Inbox : Who’s lying now?

A third of job candidates exaggerate in interviews, 10 percent lie about their past salary, and 17 percent stretch the truth about their experience in interviews.
But employers can be equally dishonest about what the job is, says Joe Ungemah, recruitment company SHL’s director of professional services, Australia and New Zealand.
They often promise advancements, seniority and an environment that never eventuate.
The company followed up people who had been for an interview within the past two years and found widespread misrepresentation on both sides – and figures show it may be on the rise.
Additional research by SHL in New Zealand found that seven percent of HR professionals admitted that they themselves exaggerated their own education or skill to get job.
Further investigation showed employers do not always treat candidates with professionalism or reveal all aspects of the opportunity:
• 74% of candidates reported negative interview experiences.
• 44% were not notified of the hiring outcome.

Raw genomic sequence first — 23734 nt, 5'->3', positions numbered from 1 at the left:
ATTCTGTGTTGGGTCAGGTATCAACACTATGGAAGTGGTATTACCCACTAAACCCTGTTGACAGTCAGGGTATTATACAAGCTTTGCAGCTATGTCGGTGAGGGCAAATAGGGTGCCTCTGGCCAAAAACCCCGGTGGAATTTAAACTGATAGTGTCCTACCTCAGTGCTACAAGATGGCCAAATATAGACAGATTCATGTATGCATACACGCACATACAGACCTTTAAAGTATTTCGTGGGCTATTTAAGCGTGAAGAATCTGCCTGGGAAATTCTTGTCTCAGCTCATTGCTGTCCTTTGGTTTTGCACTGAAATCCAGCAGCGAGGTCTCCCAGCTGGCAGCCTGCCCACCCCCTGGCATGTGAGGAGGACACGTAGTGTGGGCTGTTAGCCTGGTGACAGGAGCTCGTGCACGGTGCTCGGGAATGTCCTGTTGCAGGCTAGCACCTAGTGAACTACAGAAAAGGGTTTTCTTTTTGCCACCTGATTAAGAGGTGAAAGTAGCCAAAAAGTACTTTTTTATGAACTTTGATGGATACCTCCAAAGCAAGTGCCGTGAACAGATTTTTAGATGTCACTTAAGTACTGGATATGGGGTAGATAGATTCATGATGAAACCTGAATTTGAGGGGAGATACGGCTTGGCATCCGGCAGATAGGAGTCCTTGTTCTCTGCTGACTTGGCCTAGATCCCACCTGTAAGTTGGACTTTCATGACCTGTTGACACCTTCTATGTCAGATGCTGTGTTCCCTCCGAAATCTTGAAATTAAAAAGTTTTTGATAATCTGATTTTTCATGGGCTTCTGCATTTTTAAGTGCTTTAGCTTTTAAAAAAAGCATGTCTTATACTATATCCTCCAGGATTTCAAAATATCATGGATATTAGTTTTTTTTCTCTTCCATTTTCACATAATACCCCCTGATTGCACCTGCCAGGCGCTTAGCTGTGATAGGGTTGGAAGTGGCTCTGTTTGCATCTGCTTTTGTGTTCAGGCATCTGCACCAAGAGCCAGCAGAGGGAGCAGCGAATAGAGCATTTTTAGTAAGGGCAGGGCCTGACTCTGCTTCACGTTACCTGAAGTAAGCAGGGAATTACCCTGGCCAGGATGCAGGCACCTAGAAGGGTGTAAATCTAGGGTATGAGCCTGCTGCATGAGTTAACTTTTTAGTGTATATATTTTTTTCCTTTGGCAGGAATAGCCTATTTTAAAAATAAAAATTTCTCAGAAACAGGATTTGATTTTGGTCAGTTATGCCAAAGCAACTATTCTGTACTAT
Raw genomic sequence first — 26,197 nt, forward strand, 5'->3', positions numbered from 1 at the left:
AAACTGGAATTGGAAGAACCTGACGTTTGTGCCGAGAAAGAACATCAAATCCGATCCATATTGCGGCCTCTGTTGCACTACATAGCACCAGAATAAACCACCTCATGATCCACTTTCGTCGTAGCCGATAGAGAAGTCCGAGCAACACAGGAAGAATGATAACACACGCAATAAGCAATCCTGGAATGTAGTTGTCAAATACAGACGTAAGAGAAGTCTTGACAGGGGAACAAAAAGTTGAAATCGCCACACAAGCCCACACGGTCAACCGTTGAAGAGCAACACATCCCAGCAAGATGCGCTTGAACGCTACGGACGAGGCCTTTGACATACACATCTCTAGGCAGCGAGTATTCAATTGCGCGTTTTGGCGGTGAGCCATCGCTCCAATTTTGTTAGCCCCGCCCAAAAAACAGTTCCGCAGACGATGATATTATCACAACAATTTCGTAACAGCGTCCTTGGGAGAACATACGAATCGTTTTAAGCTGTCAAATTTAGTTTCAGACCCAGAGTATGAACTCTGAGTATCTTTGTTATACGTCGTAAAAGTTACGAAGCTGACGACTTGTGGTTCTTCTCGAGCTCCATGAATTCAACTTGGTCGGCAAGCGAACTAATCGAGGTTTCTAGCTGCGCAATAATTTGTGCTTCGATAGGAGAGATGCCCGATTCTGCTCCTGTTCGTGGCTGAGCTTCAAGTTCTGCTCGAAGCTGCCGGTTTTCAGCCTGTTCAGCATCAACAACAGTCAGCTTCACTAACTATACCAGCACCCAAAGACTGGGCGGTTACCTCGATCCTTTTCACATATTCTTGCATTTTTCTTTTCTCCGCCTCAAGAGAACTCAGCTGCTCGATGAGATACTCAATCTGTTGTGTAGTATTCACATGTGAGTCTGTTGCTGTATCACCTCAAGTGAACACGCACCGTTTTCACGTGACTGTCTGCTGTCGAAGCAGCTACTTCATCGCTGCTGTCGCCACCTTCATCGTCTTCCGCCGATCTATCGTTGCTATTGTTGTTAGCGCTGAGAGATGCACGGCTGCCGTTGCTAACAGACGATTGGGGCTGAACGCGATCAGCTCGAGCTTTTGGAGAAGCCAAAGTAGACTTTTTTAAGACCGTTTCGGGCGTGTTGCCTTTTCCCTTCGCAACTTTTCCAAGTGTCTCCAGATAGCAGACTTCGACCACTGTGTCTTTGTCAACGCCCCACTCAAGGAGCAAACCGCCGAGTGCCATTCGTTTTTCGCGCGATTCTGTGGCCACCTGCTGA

• 27% believed the job fell short of interview promises.
• 44% were asked to do jobs outside of the job description.
• 33% experienced poorer environment than expected.
Not only that, but negative interview experiences can lead to resentment and lose companies customers. Previous research by SHL has found that nearly half of candidates have negative view of the organisation following an unsuccessful application.
The top areas where disillusionment occurs for those that are hired (from Talent Drain, 2008) involve lack of promotion opportunities, lack of training and development opportunities, and poor relationships with supervisors or managers.
“Research from clinical and organisational psychology emphasises that negative experiences are hard to overcome,” says Ungemah. “In fact, magic ratio exists that an employee would have to experience five positive interactions to counteract the harm done for every one negative interaction.”
He says starting off on the right foot with new employee is crucial to ensuring strong psychological contract. “You can establish and maintain trust by having clarity about what will be provided and making the new hire clear about their obligations.”

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